where is the number of soft fermion insertions. Substituting the above equation and the number of vertices into the large behavior for a general line shift in Eq. (24), we find exactly the same expression for in Eq. (32). Thus, all amplitudes in theory are constructible with generic line shift for , and taking the point amplitude as an input. Again, it is not surprising from Feynman diagrams. Note that we here required a general line shift with , such that the fermionic propagators scale as at large . On the other hand, the recursion relation cannot work for a momentum shift because the fermionic propagators do not fall off at large .
It is straightforward to generalize the arguments above to a theory of scalars and fermions interacting via a . We find that this theory is fully constructible with a general line shift for .
Finally we consider perhaps the most famous constructible nonrenormalizable theory: gravity. As is wellknown, all treelevel graviton scattering amplitudes can be recursed via BCFW [3], taking the 3point amplitudes as input. Still, let us see how each of our line shifts fare relative to BCFW. Throughout, we consider only good shifts, as defined in Eq. (3). Using Eq. (25) and Eq. (26), the large behaviors of line shifts are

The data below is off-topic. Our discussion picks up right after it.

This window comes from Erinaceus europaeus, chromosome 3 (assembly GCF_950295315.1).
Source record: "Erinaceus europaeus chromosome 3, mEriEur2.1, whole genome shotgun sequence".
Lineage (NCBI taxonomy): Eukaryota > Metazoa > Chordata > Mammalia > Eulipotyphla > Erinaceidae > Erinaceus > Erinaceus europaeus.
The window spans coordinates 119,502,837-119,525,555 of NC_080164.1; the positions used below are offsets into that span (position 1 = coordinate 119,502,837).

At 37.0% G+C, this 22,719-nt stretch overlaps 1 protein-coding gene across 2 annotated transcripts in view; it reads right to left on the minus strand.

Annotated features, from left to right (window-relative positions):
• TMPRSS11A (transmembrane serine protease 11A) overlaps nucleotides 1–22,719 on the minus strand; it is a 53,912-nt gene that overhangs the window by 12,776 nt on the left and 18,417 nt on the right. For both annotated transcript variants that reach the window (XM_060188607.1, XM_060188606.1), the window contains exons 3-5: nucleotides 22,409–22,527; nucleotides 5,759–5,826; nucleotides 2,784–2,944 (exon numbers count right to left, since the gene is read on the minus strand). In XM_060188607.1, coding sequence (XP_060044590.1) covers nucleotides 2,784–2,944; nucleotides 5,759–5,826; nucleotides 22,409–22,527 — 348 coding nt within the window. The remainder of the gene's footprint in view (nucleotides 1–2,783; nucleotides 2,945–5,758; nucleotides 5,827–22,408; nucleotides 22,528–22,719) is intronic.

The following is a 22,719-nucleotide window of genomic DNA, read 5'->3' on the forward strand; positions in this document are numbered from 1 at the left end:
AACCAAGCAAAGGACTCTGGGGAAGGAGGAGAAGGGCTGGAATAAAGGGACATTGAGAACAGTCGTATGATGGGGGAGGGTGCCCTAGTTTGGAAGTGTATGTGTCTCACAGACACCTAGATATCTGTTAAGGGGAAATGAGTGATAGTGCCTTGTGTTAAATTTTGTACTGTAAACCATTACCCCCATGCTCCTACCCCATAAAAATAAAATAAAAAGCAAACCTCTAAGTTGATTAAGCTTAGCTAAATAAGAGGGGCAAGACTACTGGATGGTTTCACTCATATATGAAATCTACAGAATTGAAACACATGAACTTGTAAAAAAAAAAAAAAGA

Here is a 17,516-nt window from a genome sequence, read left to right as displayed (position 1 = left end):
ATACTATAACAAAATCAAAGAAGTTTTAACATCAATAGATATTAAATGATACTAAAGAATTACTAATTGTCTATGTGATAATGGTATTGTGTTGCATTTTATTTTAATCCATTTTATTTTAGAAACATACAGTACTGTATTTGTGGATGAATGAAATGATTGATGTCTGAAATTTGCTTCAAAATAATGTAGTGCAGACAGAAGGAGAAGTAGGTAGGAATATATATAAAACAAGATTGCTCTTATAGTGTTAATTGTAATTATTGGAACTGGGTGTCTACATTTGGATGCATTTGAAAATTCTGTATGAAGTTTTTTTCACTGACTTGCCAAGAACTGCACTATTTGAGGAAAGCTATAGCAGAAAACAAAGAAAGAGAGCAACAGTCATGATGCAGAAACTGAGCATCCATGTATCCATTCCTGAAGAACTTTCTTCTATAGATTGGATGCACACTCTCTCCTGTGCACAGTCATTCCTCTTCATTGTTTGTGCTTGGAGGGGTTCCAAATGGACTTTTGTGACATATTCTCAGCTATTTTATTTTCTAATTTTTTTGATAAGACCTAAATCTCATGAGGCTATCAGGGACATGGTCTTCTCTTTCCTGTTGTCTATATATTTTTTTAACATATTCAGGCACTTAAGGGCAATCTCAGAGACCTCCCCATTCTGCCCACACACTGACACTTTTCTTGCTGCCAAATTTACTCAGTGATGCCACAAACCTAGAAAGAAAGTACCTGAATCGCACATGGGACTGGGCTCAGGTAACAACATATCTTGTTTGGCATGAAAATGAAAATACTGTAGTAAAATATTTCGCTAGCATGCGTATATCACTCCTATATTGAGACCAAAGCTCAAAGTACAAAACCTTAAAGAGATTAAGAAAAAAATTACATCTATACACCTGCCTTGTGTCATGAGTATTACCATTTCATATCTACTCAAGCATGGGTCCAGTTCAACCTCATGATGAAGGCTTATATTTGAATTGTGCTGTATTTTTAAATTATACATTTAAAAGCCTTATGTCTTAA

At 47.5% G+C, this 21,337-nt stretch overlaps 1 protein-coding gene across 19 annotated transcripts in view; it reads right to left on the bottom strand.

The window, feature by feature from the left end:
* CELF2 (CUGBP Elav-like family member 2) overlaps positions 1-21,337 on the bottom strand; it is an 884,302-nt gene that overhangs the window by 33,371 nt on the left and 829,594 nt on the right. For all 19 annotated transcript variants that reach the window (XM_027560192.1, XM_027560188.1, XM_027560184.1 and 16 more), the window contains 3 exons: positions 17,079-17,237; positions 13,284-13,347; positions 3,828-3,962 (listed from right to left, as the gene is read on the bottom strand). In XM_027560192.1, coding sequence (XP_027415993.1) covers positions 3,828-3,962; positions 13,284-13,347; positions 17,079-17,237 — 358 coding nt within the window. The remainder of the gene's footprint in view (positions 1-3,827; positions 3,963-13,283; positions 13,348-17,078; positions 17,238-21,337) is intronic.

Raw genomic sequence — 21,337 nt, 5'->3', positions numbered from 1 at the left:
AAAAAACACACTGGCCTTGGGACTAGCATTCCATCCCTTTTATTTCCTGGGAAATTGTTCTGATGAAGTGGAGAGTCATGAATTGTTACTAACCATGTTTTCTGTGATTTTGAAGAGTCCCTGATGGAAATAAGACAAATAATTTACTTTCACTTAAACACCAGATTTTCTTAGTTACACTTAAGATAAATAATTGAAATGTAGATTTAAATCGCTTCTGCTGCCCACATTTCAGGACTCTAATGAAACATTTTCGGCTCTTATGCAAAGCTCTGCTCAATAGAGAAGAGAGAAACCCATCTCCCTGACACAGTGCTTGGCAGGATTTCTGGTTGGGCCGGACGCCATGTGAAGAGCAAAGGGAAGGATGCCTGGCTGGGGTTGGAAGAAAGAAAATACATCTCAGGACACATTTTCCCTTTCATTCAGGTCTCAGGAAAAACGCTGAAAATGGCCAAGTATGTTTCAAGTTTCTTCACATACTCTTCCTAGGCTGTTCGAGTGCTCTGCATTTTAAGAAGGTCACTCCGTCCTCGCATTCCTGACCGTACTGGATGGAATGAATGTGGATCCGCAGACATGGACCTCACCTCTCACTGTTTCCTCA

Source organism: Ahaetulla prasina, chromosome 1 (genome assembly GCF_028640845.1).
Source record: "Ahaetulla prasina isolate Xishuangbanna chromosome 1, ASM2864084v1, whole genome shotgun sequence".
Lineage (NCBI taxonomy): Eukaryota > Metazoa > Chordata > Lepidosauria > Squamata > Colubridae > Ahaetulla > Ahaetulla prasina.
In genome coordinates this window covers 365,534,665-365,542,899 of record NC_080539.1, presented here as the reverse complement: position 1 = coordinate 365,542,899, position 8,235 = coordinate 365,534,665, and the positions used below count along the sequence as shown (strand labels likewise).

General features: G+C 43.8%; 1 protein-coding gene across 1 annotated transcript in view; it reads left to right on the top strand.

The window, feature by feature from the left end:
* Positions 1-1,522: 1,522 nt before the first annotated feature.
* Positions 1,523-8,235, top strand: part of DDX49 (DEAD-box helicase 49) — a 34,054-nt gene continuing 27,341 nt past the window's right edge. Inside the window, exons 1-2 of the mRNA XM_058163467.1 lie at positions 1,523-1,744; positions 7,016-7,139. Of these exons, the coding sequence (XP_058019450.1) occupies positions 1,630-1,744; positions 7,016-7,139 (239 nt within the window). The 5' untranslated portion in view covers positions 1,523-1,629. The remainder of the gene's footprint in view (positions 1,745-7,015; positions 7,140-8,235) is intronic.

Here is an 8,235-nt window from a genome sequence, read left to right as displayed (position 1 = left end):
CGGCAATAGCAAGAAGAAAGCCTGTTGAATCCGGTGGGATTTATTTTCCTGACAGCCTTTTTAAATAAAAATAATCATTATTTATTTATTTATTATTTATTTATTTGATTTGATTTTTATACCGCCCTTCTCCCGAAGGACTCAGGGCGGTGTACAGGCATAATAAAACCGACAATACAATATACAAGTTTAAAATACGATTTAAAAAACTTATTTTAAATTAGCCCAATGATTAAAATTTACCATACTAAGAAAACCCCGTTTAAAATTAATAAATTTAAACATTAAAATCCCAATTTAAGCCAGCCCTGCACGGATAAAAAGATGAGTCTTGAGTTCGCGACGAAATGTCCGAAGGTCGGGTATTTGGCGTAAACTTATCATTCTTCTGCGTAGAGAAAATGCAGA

(34) 
With the shifts, we can always construct an point amplitude with . Applying the above result to NMHV amplitudes for , we find under a Risager 3line shift, consistent with the known behavior [9]. Generally, graviton amplitude can be constructed with shifts if . LABEL:Cohen:2010mi shows amplitudes with total helicity cannot be constructed from antiholomorphic/holomorphic allline shift. We see this can be resolved if we choose to do “good” shift on only plus or negative helicity gravitons. Our large analysis predicts the scaling grows linearly with and this is indeed how the real amplitude behaves. From this point of view, the amplitude behaves surprisingly well under BCFW shift because the scaling doesn’t grow as increases.
An interesting comparison of our large behavior is to use the KLT relations [10]. Consider the large behavior of point amplitudes under a line shift. A point graviton amplitude can be schematically written as a “square” of gauge amplitudes by the KLT relation